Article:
Ultrasonic atomisation and the Faraday instability - a route for drug nanoparticle synthesis: Experiments, modelling and simulations


The phenomenon of ultrasonic atomisation was first reported by Wood and Loomis nearly a century ago in 1927 [1] and since then has been extensively used for various purposes [2] like pulmonary drug delivery [3], preparation of fine powders [4], combustion of liquid fuels [5], ultrasonic spray pyrolysis [6] to name only a few. In this method of atomisation, mechanical energy transmitted from a rapidly vibrating piezoelectric crystal (in the ultrasonic regime) to a liquid layer in contact with it, causes large capillary waves to develop at the surface of the liquid. These waves eject droplets whose size scale with the driving frequency, surface tension and the viscosity of the liquid. Typically in the kilohertz frequency range, the droplet sizes are in tens of microns. The mechanisms responsible for the formation of these droplets are thought to be a combination of formation of cavitation bubbles at very high frequencies together with the Faraday wave instability, particularly at lower frequencies [7].

In recent years ultrasonic atomisation has been utilised as a promising technique for drug nanoparticle synthesis and microencapsulation [8, 9]. This project aims to develop a method using Faraday wave atomisation in combination with an aerosol reactor method for soft nanoparticle synthesis. Evaporative self-assembly in droplets containing drugs and encapsulating biomolecules will be studied to control nanoparticle properties for controlled drug release. The basic experimental setup exists and the student is expected to refine it. There will be opportunity for extensive experimentation with various drug and solvent combinations. Analytical modelling and simulations will be necessary at later stages. We may also explore inhalation based drug delivery using ultrasonic aerosolisation.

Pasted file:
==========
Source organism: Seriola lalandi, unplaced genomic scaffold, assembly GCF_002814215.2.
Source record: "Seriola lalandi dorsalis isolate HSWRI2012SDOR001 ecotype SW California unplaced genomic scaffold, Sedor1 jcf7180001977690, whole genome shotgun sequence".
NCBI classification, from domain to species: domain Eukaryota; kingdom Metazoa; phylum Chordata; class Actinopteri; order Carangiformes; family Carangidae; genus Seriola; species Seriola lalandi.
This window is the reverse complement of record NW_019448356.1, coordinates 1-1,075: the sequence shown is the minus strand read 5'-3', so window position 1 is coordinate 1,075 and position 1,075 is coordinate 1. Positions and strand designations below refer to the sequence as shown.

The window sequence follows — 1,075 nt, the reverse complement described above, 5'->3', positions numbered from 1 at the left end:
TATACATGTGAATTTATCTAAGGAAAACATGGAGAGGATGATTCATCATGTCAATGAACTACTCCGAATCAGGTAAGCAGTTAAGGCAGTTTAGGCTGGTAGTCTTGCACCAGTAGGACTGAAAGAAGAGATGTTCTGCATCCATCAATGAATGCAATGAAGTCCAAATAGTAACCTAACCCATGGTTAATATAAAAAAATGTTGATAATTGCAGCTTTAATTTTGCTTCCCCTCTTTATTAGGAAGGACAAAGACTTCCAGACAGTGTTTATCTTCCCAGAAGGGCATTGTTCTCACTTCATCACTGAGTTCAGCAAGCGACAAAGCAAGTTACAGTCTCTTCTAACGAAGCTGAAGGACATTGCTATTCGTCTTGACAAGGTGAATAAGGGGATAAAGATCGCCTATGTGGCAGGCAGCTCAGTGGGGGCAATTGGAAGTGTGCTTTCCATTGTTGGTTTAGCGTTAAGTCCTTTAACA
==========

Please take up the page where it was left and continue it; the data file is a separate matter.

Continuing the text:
1. Wood, Robert Williams, and Alfred L. Loomis. "XXXVIII. The physical and biological effects of high-frequency sound-waves of great intensity." The London, Edinburgh, and Dublin philosophical magazine and journal of science 4.22 (1927): 417-436.

2. Gaete-Garretón, L., et al. "Ultrasonic atomization of distilled water." The Journal of the Acoustical Society of America 144.1 (2018):  222-227.

3. Groneberg, D. A., et al. "Fundamentals of pulmonary drug delivery." Respiratory medicine 97.4 (2003): 382-387.

4. S. Wisutmethangoon, T. Plookphol, and P. Sungkhaphaitoon, “Production of SAC305 powder by ultrasonic atomization,” Powder Technol. 209, 105–111 (2011).

5. Non-polluting combustion engine having ultrasonic fuel atomizer in place of carburetor, U.S. Patent No. 3,860,173 (1975).

6. Mwakikunga, Bonex W. "Progress in ultrasonic spray pyrolysis for > condensed matter sciences developed from ultrasonic nebulization theories since michael faraday." Critical reviews in solid state and materials sciences 39.1 (2014): 46-80.

7. Rajan, Raghavachari, and Aniruddha B. Pandit. "Correlations to predict droplet size in ultrasonic atomisation." Ultrasonics 39.4 (2001): 235-255.

8. Dalmoro, Annalisa, Matteo d’Amore, and Anna Angela Barba. "Droplet size prediction in the production of drug delivery microsystems by ultrasonic atomization." Translational Medicine@ UniSa 7 (2013): 6

9. Gao, Bing, et al. "A novel preparation method for drug nanocrystals and characterization by ultrasonic spray-assisted electrostatic adsorption." International Journal of Nanomedicine 8 (2013): 3927